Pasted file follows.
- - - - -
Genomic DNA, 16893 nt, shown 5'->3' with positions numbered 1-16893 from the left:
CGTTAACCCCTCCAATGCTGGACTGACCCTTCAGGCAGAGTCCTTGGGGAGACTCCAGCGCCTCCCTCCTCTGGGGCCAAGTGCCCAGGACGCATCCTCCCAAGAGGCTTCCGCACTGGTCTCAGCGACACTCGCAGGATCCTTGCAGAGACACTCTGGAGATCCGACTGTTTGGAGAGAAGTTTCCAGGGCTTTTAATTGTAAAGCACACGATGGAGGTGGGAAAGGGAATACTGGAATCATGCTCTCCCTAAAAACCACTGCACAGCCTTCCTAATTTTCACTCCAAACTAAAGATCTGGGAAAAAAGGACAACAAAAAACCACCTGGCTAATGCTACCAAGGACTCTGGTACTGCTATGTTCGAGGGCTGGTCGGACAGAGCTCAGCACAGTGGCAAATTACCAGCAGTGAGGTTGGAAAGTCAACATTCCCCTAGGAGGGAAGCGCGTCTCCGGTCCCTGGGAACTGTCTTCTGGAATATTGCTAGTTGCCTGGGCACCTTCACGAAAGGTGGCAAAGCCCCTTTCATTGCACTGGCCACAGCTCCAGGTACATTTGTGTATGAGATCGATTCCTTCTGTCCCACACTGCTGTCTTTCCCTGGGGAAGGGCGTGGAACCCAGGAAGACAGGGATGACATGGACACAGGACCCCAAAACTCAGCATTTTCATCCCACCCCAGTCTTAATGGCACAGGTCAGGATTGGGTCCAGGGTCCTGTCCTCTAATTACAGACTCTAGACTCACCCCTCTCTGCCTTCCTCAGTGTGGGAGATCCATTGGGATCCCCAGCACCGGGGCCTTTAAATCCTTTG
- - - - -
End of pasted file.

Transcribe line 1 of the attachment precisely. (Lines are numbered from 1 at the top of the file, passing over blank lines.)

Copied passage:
Genomic DNA, 16893 nt, shown 5'->3' with positions numbered 1-16893 from the left: